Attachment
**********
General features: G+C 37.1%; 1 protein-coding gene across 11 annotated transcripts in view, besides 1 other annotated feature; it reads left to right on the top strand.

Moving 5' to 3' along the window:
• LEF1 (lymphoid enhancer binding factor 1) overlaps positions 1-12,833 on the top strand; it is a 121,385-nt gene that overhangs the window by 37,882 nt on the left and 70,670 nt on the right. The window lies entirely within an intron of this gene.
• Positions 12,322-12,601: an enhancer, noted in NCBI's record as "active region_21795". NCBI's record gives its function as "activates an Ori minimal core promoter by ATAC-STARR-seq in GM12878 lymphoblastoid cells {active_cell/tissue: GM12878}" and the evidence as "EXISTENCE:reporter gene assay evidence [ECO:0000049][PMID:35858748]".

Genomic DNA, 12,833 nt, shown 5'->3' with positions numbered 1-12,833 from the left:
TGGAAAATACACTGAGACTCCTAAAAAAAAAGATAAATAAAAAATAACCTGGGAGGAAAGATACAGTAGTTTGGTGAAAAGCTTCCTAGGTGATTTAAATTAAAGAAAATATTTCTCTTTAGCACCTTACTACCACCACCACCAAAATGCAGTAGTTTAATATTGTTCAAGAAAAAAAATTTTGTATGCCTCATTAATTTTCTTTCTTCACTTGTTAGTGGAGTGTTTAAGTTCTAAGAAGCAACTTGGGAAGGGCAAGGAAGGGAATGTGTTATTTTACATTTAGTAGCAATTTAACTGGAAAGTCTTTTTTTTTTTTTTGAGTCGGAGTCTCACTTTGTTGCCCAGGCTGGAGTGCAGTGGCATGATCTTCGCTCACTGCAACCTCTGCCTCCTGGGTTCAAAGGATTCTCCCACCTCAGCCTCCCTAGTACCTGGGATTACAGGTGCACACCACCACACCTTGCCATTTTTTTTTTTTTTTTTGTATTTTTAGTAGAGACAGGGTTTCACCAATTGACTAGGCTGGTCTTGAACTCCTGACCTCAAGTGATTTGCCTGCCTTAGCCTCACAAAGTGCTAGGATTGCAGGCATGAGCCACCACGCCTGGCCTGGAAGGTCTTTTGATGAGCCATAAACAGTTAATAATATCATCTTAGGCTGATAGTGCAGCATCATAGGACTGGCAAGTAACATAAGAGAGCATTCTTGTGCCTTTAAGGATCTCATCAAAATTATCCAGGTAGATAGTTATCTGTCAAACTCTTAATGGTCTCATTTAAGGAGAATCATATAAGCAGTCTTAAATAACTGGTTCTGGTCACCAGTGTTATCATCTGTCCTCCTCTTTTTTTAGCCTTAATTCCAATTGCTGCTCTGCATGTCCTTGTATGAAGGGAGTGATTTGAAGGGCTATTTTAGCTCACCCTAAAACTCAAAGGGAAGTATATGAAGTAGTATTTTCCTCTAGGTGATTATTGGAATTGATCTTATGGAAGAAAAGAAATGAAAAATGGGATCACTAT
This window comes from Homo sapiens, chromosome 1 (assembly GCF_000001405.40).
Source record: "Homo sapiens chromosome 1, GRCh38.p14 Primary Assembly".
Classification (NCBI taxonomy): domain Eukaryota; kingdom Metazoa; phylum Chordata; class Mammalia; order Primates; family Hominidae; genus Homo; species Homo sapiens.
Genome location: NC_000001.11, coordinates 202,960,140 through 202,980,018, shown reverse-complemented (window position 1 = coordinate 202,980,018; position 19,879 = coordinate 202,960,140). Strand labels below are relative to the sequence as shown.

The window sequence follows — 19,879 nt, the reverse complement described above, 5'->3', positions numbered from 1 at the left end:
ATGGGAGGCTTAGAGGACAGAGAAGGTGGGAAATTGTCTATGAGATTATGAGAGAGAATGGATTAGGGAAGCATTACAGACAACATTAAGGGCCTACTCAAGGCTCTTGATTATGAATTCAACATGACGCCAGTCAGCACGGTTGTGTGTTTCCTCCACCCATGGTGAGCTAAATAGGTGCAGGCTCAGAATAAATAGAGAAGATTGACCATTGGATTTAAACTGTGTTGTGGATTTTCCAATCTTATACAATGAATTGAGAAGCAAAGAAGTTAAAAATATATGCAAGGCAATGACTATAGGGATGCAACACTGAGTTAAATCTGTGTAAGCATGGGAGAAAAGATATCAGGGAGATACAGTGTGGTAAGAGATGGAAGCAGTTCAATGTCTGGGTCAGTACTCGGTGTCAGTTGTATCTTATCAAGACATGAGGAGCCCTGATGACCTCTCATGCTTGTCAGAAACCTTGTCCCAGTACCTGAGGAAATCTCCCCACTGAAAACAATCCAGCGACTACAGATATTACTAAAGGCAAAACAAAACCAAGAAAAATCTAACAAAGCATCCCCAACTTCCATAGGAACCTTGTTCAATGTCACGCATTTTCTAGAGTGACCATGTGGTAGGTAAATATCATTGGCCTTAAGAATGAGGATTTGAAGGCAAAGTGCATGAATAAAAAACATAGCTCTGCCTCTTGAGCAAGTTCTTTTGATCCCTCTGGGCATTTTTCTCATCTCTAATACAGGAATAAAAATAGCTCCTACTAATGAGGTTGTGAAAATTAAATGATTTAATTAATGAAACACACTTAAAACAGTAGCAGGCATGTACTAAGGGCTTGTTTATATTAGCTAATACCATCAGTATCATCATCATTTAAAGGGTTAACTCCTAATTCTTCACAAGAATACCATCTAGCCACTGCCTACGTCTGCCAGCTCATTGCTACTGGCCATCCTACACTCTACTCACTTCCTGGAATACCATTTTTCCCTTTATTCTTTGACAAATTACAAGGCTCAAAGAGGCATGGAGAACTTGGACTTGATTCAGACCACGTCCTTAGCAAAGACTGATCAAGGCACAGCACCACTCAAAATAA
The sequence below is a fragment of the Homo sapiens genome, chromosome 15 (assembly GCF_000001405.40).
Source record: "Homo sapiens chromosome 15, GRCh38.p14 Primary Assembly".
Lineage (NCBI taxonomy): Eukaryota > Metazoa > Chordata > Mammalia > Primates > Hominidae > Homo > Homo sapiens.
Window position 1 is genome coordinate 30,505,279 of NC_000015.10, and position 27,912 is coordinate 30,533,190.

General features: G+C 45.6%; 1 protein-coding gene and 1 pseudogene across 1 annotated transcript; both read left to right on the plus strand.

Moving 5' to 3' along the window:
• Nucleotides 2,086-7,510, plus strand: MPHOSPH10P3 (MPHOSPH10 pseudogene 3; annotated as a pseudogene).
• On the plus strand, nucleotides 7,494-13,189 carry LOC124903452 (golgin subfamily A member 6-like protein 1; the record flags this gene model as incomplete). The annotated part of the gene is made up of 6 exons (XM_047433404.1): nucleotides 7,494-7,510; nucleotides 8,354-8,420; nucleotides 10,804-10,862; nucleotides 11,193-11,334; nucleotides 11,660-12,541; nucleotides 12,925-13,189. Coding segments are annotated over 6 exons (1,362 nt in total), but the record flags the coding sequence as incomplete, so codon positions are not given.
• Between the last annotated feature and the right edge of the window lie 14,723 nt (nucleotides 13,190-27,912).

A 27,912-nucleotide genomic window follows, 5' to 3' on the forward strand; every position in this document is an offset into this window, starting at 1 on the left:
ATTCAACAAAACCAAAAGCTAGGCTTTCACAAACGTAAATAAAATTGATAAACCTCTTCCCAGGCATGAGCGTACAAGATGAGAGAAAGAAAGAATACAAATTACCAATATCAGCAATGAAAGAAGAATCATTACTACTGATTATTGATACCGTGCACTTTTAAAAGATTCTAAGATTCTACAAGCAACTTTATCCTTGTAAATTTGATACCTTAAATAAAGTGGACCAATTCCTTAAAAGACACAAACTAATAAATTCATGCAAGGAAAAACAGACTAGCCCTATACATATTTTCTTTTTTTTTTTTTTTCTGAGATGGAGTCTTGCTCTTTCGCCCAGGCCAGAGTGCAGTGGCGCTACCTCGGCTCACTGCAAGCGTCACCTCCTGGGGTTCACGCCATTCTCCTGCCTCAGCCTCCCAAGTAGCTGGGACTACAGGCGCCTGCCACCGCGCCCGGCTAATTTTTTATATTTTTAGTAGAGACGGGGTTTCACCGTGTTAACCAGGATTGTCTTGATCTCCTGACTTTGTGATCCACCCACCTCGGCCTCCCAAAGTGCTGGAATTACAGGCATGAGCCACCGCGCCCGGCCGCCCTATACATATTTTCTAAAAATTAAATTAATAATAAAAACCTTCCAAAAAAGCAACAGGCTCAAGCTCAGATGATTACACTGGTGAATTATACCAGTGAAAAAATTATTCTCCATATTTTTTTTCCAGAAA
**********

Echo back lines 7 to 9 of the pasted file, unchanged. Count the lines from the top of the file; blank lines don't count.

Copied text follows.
This window comes from Homo sapiens, chromosome 1 (assembly GCF_000001405.40).
Source record: "Homo sapiens chromosome 1, GRCh38.p14 Primary Assembly".
Classification (NCBI taxonomy): domain Eukaryota; kingdom Metazoa; phylum Chordata; class Mammalia; order Primates; family Hominidae; genus Homo; species Homo sapiens.